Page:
President of Wolfson College, Sir Tim Hitchens, and Oxford city councillor Katherine Miles explain how the college is now using cargo bikes for deliveries.

Wolfson College has launched a trial to switch its parcel deliveries from vans to electric bikes, partnering with local cargo bike delivery firm Pedal & Post.

Bike deliveries will address the challenge posed by the estimated half a million packages a year received by just twenty Oxford Colleges alone.

In a joint effort between councillors, college and couriers, Wolfson College is taking a first pioneering step to address transportation-related emissions and the harmful impacts of its deliveries to students and staff.

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Cargo bike delivery firms use electric tricycles with large boxes on the front or back to deliver goods. Bike deliveries are better for the city’s air quality and the wider environment than non-electric vehicles. The bikes are smaller than vans, so move nimbly, rapidly and predictably through Oxford’s congested streets as well as simultaneously reducing congestion, which is why they are increasingly being used for medical deliveries at the city’s hospitals. Bike deliveries are also a safer alternative to vans, making our city a more attractive and pedestrian-friendly place.

Wolfson College prides itself on being progressive and this trial is no exception.

Throughout the trial, normal van couriers will deliver parcels to a cargo bike delivery hub outside the city centre throughout the day, and those packages will be put aside into a reserved box. In the evening, a cargo bike will take the box to Wolfson College in just one delivery. This will reduce emissions and road danger, while improving inner-city air quality.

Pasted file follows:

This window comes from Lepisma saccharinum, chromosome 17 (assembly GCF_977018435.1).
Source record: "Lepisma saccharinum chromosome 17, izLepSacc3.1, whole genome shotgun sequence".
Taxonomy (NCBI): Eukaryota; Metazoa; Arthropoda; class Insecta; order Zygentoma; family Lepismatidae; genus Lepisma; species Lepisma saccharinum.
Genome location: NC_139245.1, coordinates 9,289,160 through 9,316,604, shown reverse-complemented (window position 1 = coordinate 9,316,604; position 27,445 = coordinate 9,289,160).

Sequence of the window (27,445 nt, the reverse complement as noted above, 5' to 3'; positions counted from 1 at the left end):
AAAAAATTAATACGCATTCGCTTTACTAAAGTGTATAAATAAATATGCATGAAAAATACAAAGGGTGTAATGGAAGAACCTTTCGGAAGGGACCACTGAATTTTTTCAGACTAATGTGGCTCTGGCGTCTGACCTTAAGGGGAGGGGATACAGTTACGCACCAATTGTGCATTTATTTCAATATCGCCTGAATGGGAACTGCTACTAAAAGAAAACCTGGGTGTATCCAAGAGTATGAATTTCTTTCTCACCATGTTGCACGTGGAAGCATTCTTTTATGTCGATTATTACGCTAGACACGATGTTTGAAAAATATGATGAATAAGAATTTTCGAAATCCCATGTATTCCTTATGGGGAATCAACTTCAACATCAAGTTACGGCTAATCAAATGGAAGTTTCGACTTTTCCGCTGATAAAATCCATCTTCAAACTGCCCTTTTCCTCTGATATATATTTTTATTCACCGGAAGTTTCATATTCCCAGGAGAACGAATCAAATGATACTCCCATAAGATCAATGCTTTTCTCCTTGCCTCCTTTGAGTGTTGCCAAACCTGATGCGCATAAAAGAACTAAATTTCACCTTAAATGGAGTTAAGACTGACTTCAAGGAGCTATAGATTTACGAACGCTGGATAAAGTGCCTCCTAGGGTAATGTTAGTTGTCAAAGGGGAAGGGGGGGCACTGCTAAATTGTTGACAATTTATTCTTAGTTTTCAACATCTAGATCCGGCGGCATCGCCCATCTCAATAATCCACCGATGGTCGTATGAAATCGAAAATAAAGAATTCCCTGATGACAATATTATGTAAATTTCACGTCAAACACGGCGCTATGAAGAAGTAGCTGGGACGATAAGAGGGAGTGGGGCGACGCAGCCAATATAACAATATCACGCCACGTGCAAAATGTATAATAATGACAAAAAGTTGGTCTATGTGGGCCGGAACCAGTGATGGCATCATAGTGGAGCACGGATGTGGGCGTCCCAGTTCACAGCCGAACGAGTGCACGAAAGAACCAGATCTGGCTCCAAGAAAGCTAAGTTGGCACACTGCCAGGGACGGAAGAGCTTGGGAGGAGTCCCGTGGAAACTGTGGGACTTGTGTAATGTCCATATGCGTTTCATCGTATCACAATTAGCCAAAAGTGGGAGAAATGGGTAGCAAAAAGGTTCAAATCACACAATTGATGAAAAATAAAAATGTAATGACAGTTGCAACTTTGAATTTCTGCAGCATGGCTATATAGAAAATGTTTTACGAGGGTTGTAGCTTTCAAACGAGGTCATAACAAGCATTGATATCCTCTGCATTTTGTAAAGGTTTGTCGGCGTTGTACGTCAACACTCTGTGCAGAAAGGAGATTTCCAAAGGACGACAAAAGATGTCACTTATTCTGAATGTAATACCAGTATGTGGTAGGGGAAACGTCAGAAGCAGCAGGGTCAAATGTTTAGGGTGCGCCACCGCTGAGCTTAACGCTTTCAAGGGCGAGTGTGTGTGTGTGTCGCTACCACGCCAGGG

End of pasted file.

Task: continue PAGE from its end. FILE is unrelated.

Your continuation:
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Wolfson’s President Sir Tim Hitchens said: “Like many Oxford colleges with large student communities, we currently have something like 75 van deliveries per week during term time. This trial will aim over time to reduce that to just one delivery by bike per day. Not only is that a huge help to our college Lodge team who handle all those deliveries, but it’s a significant reduction in the congestion and pollution that all those vans cause in the immediate neighbourhood and around the city.”

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Having switched over from gas to electricity on its main estate in July 2022, the college is no stranger to innovation. In its drive towards reaching net zero by 2024, Wolfson decarbonised its main estate by triple glazing windows and replacing all the old gas boilers with electric air source heat pumps. It will have done the same for its entire estate in north Oxford by next year. Like others, the college is also fully divested from companies which derive revenue from fossil fuels. This cargo bike trial tackles some of their remaining emissions associated with transport, the UK’s largest emitting sector at 27%.

Oxford city councillor Katherine Miles said: “After Wolfson’s extensive consultation with students and staff on site, the idea has received broad support - everyone wants safer, cleaner deliveries and people agree that most of their packages don’t require instant delivery. There are details to iron out and test during the pilot, but we’re optimistic that it will be a success.”

To make a big difference to road safety and emissions across Oxford, we will need to scale it. Other colleges and university departments are already interested, and so the Wolfson pilot will provide valuable insights to scale the initiative.

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Cargo bike deliveries are an exciting new market with two firms operating in Oxford (Pedal & Post and Velocity). They’re expanding and paying riders above the Oxford Living Wage. Switching to this type of delivery can contribute to a city that is less congested, safer, greener, and more pleasant to walk in.

We can make this happen as a city by working together: town, gown, and local business.

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This story was written by Andy Ffrench, he joined the team more than 20 years ago and now covers community news across Oxfordshire.

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